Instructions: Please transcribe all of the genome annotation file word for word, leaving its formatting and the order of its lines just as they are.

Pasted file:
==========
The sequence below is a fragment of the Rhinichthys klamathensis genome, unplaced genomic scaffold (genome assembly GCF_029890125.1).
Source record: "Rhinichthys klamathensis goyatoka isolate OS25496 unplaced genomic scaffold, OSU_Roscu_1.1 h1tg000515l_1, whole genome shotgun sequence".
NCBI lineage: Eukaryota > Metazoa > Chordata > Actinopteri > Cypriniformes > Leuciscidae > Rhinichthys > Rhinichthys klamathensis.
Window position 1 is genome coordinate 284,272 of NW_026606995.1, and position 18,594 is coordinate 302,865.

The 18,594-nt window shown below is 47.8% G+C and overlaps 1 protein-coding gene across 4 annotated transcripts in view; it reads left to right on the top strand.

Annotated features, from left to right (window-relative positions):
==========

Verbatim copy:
The sequence below is a fragment of the Rhinichthys klamathensis genome, unplaced genomic scaffold (genome assembly GCF_029890125.1).
Source record: "Rhinichthys klamathensis goyatoka isolate OS25496 unplaced genomic scaffold, OSU_Roscu_1.1 h1tg000515l_1, whole genome shotgun sequence".
NCBI lineage: Eukaryota > Metazoa > Chordata > Actinopteri > Cypriniformes > Leuciscidae > Rhinichthys > Rhinichthys klamathensis.
Window position 1 is genome coordinate 284,272 of NW_026606995.1, and position 18,594 is coordinate 302,865.

The 18,594-nt window shown below is 47.8% G+C and overlaps 1 protein-coding gene across 4 annotated transcripts in view; it reads left to right on the top strand.

Annotated features, from left to right (window-relative positions):